The father-son team of mathematician/artists Erik Demaine (famous for his mathematical origami) and Martin Demaine will give a talk and hands-on presentation at the Museum of the White Mountains at Plymouth State University from 3:30 to 5 p.m. on Thursday, Feb. 16, in conjunction with the current exhibition Forecasting: Climate Change and Water Impact at the Museum of the White Mountains through April 21.
The Demaines have done pioneering work in curved mathematical origami, which is included in the museum exhibition. They work together in paper, glass, and other materials, using sculpture to help visualize and understand unsolved problems in science, and their scientific abilities to inspire new art forms.
Martin Demaine is currently an artist-in-residence at the Massachusetts Institute of Technology. His son, Erik, is a professor in computer science at Massachusetts Institute of Technology and a 2013 recipient of a MacArthur Fellowship—known as a “genius grant.”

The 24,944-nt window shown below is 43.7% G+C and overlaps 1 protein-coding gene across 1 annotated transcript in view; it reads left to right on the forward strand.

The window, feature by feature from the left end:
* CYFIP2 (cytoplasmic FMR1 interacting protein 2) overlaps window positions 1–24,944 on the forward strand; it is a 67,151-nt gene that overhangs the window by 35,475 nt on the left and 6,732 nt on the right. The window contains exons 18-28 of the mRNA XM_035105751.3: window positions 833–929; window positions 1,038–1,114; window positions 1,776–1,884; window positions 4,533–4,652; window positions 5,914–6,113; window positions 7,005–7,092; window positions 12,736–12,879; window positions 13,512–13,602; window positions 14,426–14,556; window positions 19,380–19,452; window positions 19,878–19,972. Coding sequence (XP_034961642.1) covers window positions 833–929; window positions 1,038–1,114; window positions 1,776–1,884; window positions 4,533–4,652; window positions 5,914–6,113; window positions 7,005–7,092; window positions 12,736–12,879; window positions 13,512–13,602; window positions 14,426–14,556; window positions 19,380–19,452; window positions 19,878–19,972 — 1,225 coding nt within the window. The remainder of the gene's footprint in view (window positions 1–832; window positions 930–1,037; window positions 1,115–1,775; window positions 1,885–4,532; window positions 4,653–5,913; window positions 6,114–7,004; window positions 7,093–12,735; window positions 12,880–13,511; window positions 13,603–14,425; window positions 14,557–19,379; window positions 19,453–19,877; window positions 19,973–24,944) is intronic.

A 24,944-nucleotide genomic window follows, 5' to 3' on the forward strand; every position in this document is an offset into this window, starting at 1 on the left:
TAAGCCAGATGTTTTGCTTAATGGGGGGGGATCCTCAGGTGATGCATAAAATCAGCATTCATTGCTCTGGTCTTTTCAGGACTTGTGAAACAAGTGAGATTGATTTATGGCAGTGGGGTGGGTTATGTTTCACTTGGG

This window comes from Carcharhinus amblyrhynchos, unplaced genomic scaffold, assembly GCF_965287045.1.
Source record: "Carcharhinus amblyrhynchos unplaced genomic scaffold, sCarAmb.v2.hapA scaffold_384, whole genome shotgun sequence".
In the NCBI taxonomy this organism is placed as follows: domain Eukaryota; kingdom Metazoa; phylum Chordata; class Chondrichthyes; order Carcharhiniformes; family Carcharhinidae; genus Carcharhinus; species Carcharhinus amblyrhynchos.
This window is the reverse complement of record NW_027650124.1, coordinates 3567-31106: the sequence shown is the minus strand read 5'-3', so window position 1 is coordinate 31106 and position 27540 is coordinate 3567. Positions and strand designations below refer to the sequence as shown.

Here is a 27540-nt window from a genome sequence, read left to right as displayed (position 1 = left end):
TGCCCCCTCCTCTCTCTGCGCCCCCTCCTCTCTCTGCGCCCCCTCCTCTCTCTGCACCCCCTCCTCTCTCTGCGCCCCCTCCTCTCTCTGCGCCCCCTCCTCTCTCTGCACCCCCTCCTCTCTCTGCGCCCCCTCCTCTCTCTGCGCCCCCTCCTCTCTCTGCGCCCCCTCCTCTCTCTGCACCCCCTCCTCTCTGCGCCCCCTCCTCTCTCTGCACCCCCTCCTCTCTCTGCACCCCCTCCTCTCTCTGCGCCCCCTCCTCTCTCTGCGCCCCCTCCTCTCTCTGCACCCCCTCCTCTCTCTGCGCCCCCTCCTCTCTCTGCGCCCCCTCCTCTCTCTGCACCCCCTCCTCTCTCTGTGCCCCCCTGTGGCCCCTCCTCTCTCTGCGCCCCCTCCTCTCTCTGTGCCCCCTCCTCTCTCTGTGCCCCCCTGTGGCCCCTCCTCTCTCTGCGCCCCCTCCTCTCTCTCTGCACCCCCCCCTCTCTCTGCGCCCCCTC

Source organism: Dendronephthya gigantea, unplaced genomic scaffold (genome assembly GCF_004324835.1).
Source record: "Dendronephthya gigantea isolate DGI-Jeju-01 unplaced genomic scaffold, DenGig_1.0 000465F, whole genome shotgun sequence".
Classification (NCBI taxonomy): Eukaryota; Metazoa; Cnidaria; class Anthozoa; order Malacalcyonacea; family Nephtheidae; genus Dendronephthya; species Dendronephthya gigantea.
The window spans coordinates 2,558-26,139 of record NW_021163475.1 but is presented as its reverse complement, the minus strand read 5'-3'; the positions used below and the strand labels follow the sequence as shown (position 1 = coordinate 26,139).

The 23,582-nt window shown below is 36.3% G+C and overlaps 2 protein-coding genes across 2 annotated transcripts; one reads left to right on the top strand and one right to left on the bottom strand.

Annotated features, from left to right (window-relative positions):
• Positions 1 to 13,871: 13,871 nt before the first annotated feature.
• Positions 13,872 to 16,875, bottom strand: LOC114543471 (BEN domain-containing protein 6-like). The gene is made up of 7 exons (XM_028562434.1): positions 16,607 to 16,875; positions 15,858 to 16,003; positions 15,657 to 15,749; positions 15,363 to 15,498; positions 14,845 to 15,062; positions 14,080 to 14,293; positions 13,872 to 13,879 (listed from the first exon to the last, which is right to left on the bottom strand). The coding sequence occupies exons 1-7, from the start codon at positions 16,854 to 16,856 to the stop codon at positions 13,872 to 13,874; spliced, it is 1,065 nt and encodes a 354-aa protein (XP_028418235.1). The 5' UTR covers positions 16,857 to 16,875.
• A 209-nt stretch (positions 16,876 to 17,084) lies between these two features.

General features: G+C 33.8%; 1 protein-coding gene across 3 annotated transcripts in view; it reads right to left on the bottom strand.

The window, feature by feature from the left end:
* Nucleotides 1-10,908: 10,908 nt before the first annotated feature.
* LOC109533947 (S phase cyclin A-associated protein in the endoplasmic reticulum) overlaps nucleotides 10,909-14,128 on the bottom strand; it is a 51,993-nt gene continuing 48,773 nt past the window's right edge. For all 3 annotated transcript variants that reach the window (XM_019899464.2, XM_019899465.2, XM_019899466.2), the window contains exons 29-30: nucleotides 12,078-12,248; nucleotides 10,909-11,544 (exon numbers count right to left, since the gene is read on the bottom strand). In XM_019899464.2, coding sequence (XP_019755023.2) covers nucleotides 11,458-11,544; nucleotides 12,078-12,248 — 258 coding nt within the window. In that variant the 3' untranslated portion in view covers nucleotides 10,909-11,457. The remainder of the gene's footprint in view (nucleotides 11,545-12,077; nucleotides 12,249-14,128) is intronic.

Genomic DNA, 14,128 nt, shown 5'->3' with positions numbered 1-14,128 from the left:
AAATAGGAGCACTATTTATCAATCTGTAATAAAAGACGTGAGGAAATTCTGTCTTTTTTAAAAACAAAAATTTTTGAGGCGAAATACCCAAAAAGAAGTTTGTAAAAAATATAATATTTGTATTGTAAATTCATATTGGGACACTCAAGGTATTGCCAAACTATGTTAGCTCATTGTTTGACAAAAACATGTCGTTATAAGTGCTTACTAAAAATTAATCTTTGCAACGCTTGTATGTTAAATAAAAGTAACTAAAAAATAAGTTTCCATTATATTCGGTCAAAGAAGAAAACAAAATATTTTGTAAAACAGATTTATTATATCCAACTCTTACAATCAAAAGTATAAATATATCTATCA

Forecasting: Climate Change and Water Impact, curated by artists Kimberly Ritchie and Shandra McLane, and MWM associate director Cynthia Robinson, explores climate change by overlapping the lens of scientific information with artistic imagery and expression, inviting the viewer to engage in the material via contemporary art installations and scientific data concerning oceans of the world, waterways, atmosphere, and drought.
In addition to the Demains, the exhibit features work by Ritchie, McLane, Fawn Atencio, Martin and Erik Demaine, Eric Kelsey and his research team, as well as research and commentary research and commentary by Plymouth State faculty members Brian Eisenhauer, Eric P. Kelsey, Lourdes B. Avilés, Mary Ann McGarry, Steve Whitman, Kerry L Yurewicz, and Lisa Doner.